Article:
High schools and colleges everywhere will hold homecoming celebrations this month and next, but the only one I plan to attend has nothing to do with football.
Next Saturday, September 26, neighbors in east Madison will gather to commemorate the return of a much-loved work of public art to a tiny lakeside park. “Let the Great Spirit Soar” is a Harry Whitehorse sculpture, commissioned in 1991 by the City of Madison Committee for the Arts, the Dane County Cultural Affairs Commission and the neighborhood. Here in the Elmside division where the sculpture is located, we know it as the Effigy Tree.
Having suffered significant damage from years of Wisconsin winters, the piece was twice removed from Madison’s Hudson Park for repair by Ho-Chunk artist Whitehorse. Last year, neighbors worked with Whitehorse to propose and finance a more permanent solution. They raised the money to transfer the piece to a Milwaukee foundry, where it was cast in bronze. Now the sculpture, originally carved from a lightning-damaged hackberry tree, has come home.
The Ho-Chunk Nation has generously offered to sponsor Saturday’s event, Elder Gordon Thunder will emcee, and the Thundercloud Singers will perform. But as much as neighbors love the sculpture, it’s more than art we’ll be celebrating. Like the Effigy Tree itself, the festivities honor the ancestral Indian mounds that tie the Ho-Chunk Nation to this land. The sculpture marks the location of three mounds: bear, lynx and panther effigies.
Last year, I wrote a Portal Wisconsin article on Wisconsin’s Indian mounds, in which I referred to the Effigy Tree conservation effort. In the course of my research for that piece, I discovered a map of mounds that had been lost to urban development. It indicated that my neighborhood in Madison’s Elmside addition is the original site of a cluster of linear and conical effigy mounds. In fact, I believe my own house might sit atop what was once a large bird effigy.
Though I haven’t been able to relocate that map, I do own a reproduction of a real estate poster distributed in the late 1800s proclaiming the Elmside addition to Madison “the Saratoga of the West.” Lots in this “Garden of Eden” could be had for as little as $200, or nearly $5000 today (as calculated by the Web site measuringworth.com). That’s quite a deal by 21st century standards, especially given that my random search of land values (without improvements) in the neighborhood revealed prices around 20% more than that.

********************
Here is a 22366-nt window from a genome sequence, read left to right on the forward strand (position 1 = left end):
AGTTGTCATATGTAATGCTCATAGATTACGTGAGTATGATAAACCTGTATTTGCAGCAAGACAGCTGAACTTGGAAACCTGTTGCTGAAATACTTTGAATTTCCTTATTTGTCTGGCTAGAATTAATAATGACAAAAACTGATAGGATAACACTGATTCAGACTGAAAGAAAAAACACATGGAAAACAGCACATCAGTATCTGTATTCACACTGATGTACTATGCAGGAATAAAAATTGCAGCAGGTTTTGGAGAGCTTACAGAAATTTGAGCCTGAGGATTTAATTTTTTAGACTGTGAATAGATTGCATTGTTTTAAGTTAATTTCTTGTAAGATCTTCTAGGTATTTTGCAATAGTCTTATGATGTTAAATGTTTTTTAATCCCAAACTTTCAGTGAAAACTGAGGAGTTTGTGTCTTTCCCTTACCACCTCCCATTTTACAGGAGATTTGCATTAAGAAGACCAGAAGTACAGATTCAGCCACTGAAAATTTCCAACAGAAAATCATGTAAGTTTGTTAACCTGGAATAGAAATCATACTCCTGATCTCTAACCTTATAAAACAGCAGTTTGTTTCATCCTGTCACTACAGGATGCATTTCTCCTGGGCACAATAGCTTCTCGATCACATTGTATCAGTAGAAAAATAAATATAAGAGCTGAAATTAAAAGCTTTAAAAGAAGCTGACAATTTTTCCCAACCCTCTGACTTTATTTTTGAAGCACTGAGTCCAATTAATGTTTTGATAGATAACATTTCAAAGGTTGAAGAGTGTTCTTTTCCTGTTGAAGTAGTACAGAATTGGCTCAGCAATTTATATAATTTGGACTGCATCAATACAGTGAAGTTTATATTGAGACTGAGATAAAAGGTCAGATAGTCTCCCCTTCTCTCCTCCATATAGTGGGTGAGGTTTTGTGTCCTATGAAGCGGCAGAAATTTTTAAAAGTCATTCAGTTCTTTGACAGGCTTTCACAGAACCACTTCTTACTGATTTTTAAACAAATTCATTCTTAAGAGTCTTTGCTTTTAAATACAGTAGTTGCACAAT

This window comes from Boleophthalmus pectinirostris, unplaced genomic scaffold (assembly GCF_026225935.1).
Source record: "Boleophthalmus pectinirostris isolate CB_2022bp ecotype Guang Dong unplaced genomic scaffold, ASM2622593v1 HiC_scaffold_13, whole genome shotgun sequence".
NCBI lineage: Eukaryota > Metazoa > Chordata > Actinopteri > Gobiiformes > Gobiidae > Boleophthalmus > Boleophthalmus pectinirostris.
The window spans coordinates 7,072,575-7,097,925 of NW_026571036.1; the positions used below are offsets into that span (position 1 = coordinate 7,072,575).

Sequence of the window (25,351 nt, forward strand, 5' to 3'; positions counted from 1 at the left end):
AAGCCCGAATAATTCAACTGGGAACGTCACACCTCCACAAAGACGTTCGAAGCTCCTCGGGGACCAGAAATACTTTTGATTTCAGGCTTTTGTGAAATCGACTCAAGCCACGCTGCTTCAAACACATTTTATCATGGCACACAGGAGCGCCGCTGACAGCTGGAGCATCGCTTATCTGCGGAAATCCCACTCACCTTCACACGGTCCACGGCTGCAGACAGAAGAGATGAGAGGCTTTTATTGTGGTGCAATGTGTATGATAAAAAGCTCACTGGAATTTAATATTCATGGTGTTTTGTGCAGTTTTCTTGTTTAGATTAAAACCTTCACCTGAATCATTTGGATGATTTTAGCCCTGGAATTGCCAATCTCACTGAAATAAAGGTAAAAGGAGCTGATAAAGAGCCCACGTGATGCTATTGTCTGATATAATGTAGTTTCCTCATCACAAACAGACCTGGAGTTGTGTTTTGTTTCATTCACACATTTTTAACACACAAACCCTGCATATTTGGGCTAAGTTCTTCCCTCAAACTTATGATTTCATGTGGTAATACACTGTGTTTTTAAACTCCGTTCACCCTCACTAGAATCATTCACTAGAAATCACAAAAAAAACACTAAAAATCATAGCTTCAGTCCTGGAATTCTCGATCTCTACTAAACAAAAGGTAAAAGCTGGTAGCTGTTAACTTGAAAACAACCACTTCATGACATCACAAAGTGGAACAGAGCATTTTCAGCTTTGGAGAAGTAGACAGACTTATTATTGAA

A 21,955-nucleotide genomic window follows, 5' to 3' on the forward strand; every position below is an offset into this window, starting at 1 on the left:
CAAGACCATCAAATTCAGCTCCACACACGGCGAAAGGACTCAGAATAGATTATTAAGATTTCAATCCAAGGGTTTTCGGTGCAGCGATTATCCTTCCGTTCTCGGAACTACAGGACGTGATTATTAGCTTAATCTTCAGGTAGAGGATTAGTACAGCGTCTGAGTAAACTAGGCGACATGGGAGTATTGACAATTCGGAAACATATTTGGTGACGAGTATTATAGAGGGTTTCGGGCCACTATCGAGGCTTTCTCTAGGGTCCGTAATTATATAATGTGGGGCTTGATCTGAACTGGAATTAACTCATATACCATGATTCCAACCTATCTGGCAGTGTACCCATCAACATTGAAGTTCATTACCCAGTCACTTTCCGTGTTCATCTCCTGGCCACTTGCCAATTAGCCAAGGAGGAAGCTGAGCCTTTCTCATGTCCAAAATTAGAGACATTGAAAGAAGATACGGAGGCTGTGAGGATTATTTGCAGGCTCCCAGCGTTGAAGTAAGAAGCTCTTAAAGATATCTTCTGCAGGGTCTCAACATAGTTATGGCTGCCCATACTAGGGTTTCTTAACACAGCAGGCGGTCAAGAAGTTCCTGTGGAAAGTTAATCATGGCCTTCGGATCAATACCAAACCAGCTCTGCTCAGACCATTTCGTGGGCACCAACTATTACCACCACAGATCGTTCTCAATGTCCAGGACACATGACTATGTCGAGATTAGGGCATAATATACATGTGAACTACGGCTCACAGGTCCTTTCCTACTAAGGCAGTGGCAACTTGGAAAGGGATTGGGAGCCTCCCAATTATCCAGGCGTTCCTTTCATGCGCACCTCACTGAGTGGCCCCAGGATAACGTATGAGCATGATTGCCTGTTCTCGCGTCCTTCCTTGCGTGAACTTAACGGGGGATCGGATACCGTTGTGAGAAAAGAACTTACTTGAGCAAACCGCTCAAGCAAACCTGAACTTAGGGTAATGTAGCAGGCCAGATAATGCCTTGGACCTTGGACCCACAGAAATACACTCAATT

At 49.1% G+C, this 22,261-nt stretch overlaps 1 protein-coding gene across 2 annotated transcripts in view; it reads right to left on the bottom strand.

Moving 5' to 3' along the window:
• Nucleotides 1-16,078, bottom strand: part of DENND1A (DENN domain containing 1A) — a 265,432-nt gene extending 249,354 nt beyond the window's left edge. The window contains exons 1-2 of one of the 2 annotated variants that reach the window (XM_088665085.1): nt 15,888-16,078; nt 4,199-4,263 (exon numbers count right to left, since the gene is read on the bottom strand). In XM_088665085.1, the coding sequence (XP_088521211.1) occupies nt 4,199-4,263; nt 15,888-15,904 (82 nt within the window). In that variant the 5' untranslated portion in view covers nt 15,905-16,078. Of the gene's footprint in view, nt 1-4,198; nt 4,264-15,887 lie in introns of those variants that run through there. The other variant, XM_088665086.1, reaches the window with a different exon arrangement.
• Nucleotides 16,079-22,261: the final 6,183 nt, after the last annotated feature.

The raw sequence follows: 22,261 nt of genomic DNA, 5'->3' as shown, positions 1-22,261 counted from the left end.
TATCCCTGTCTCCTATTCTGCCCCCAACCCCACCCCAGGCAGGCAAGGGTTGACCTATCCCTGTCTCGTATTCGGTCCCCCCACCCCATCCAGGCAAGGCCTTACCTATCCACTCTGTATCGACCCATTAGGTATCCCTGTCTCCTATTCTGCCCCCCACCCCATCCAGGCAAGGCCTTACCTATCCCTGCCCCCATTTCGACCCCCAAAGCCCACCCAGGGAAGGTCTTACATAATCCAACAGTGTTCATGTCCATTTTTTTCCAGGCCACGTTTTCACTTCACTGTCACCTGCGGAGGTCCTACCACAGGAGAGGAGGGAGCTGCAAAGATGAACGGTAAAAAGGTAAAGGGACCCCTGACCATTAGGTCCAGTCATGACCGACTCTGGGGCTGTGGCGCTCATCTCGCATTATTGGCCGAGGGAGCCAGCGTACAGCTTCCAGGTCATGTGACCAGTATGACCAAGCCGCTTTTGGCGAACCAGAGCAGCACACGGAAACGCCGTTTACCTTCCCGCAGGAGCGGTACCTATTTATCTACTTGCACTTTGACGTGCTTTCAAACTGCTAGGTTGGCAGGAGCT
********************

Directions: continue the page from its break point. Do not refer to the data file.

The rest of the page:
However, I think it’s wise to recognize the hidden costs. Thanks to investigative journalists like Barbara Ehrenreich and Michael Pollan, I think a lot about the real costs of cheap labor, cheap food and cheap land, those hard-to-measure tolls that never appear on the price tag. And while there’s not much I can do to change the fact that a sacred site was lost to my current dwelling, I can participate in efforts to honor and preserve the three mounds that remain.
In making a case for recasting the sculpture in bronze, Effigy Tree Project spokesperson Ann Brickson has said, “Permanent materials remind us of our permanent obligation.” I interpret her comment as referring not only to the sculpture, but to the mounds. And on Saturday, I expect we’ll reaffirm that responsibility.
Please join our homecoming celebration! The public is invited to the ceremony, beginning at 1:00 p.m., September 26, at the corner of Maple Street and Lakeland Avenue in Madison. A portion of Lakeland Avenue will be closed during the festivities.
Finally, if you would like to know more about the history of the Effigy Tree Project, David Medaris has chronicled the campaign in Isthmus Weekly, a Madison-based paper: